Convergence is likely to throw up the biggest test yet of a technology-neutral regulatory environment. With its content 'channels', web-casting, video streaming and other programme-like formats, the world wide web is, through the Net, becoming a kind of personalised broadcast medium. Similarly, third generation mobile systems will bring along true audio visual content accessible through mobile terminals, making telecommunications operators quasi-broadcasters in their own right. Those countries who thus distinguish one delivery system from another in the way in which they are regulated will need to revise their rules to be independent of whether content is delivered through terrestrial, satellite or other wireless systems.

This of course is an argument for consistent and harmonised regulation, rather than for no regulation at all. There remain a number of competitive tensions for the foreseeable future which will continue to attract regulation, discussed below.

Access will be key to convergence and competition.

The European Commission's paper cited above on the results of the responses to its Green Paper on convergence recognised that for the foreseeable future there would continue to be a limited number of routes to individual users, namely fixed telephone lines, wireless, mobile and/or satellite communication links, terrestrial broadcasting and/or cable TV infrastructure.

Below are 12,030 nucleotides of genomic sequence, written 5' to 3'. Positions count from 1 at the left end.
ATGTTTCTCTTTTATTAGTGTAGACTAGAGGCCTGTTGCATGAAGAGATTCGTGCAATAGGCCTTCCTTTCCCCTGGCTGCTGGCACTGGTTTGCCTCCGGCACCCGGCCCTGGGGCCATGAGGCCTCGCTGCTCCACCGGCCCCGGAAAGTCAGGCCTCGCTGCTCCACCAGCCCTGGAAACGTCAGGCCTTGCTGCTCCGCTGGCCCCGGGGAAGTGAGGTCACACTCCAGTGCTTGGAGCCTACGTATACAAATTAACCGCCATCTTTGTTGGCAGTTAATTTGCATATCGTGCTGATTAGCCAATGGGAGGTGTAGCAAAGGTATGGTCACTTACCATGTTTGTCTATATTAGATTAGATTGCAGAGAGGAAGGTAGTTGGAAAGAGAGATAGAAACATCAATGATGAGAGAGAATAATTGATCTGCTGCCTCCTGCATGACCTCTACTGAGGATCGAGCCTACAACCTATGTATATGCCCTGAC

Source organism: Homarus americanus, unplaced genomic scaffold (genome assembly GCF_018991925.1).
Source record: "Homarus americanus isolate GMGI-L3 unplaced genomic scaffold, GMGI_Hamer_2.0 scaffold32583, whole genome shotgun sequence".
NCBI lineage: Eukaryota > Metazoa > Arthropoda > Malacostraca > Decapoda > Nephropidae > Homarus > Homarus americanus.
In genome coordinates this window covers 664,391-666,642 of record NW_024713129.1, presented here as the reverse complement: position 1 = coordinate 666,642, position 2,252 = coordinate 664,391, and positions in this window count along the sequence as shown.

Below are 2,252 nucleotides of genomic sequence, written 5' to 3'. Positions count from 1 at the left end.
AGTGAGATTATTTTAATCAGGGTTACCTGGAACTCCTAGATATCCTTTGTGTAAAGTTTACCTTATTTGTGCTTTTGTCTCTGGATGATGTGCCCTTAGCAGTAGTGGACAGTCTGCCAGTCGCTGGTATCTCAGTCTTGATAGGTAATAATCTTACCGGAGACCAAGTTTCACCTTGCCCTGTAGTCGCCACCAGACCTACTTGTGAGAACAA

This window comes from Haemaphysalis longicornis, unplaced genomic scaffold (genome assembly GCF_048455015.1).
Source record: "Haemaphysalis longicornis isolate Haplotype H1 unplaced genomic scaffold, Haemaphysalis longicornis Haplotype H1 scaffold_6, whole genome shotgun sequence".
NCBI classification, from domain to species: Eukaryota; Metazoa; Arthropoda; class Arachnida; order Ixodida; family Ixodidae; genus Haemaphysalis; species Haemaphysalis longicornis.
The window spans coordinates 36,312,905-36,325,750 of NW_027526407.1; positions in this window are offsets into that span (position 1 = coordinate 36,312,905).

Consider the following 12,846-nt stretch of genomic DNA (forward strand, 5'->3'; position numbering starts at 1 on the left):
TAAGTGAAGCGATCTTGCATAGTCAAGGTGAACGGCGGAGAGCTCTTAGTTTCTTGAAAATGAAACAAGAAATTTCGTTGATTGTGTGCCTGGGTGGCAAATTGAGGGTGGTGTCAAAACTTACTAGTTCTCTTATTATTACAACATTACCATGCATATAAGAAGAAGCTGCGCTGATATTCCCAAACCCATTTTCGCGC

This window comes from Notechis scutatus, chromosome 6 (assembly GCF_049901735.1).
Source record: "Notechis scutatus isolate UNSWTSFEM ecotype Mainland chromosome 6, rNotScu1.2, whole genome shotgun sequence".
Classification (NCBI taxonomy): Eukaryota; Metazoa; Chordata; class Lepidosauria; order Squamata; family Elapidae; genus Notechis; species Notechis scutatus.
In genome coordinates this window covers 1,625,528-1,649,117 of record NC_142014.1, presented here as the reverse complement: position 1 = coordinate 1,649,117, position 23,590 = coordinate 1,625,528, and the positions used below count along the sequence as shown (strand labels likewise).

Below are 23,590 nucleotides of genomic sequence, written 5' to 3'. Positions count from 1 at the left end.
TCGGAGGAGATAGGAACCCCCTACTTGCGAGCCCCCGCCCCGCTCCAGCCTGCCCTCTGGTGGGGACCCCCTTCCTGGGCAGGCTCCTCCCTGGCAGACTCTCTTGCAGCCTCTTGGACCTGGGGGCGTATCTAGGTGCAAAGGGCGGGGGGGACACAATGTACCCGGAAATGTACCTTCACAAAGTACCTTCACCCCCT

Consumers are, however, unlikely to have more than one or two of those links in their home for the time being. This leads inevitably to a concern about bottlenecks and to calls for regulation of open access (e.g. local loop unbundling) at the telecommunications network level.

Access to physical telecommunication facilities and to distribution channels will particularly be a concern for content producers and broadcasters. In many countries public service broadcasters are looking to extend 'must carry' rules to digital platforms in order to ensure that their programming is included within digital bouquets.

Whilst, therefore, the last decade of telecommunications liberalisation has been dominated by the drive for interconnection of networks, the next decade seems likely to be dominated by the more general issue of access, particularly in the coming digital environment where gateways and platforms will be key to plurality, competition and consumer choice.